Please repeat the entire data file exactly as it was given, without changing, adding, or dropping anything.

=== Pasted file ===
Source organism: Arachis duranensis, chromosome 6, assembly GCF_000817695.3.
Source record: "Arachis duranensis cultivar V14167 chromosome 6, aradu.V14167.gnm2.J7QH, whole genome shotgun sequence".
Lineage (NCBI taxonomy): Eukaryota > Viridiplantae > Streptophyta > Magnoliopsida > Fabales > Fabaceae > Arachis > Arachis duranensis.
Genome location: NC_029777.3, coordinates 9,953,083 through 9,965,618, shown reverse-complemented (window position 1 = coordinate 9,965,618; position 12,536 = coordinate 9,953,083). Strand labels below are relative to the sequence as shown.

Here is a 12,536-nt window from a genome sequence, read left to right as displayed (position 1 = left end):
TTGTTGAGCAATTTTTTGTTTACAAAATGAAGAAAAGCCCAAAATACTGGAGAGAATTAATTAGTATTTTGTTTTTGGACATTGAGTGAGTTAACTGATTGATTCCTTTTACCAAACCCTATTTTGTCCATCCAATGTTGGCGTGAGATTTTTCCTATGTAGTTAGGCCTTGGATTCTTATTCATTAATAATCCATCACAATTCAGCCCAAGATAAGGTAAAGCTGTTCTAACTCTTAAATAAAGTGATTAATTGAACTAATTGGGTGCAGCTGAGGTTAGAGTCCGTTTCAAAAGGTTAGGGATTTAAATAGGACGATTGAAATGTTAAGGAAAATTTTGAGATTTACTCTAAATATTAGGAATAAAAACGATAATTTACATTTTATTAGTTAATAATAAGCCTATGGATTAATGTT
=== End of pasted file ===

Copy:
Source organism: Arachis duranensis, chromosome 6, assembly GCF_000817695.3.
Source record: "Arachis duranensis cultivar V14167 chromosome 6, aradu.V14167.gnm2.J7QH, whole genome shotgun sequence".
Lineage (NCBI taxonomy): Eukaryota > Viridiplantae > Streptophyta > Magnoliopsida > Fabales > Fabaceae > Arachis > Arachis duranensis.
Genome location: NC_029777.3, coordinates 9,953,083 through 9,965,618, shown reverse-complemented (window position 1 = coordinate 9,965,618; position 12,536 = coordinate 9,953,083). Strand labels below are relative to the sequence as shown.

Here is a 12,536-nt window from a genome sequence, read left to right as displayed (position 1 = left end):
TTGTTGAGCAATTTTTTGTTTACAAAATGAAGAAAAGCCCAAAATACTGGAGAGAATTAATTAGTATTTTGTTTTTGGACATTGAGTGAGTTAACTGATTGATTCCTTTTACCAAACCCTATTTTGTCCATCCAATGTTGGCGTGAGATTTTTCCTATGTAGTTAGGCCTTGGATTCTTATTCATTAATAATCCATCACAATTCAGCCCAAGATAAGGTAAAGCTGTTCTAACTCTTAAATAAAGTGATTAATTGAACTAATTGGGTGCAGCTGAGGTTAGAGTCCGTTTCAAAAGGTTAGGGATTTAAATAGGACGATTGAAATGTTAAGGAAAATTTTGAGATTTACTCTAAATATTAGGAATAAAAACGATAATTTACATTTTATTAGTTAATAATAAGCCTATGGATTAATGTT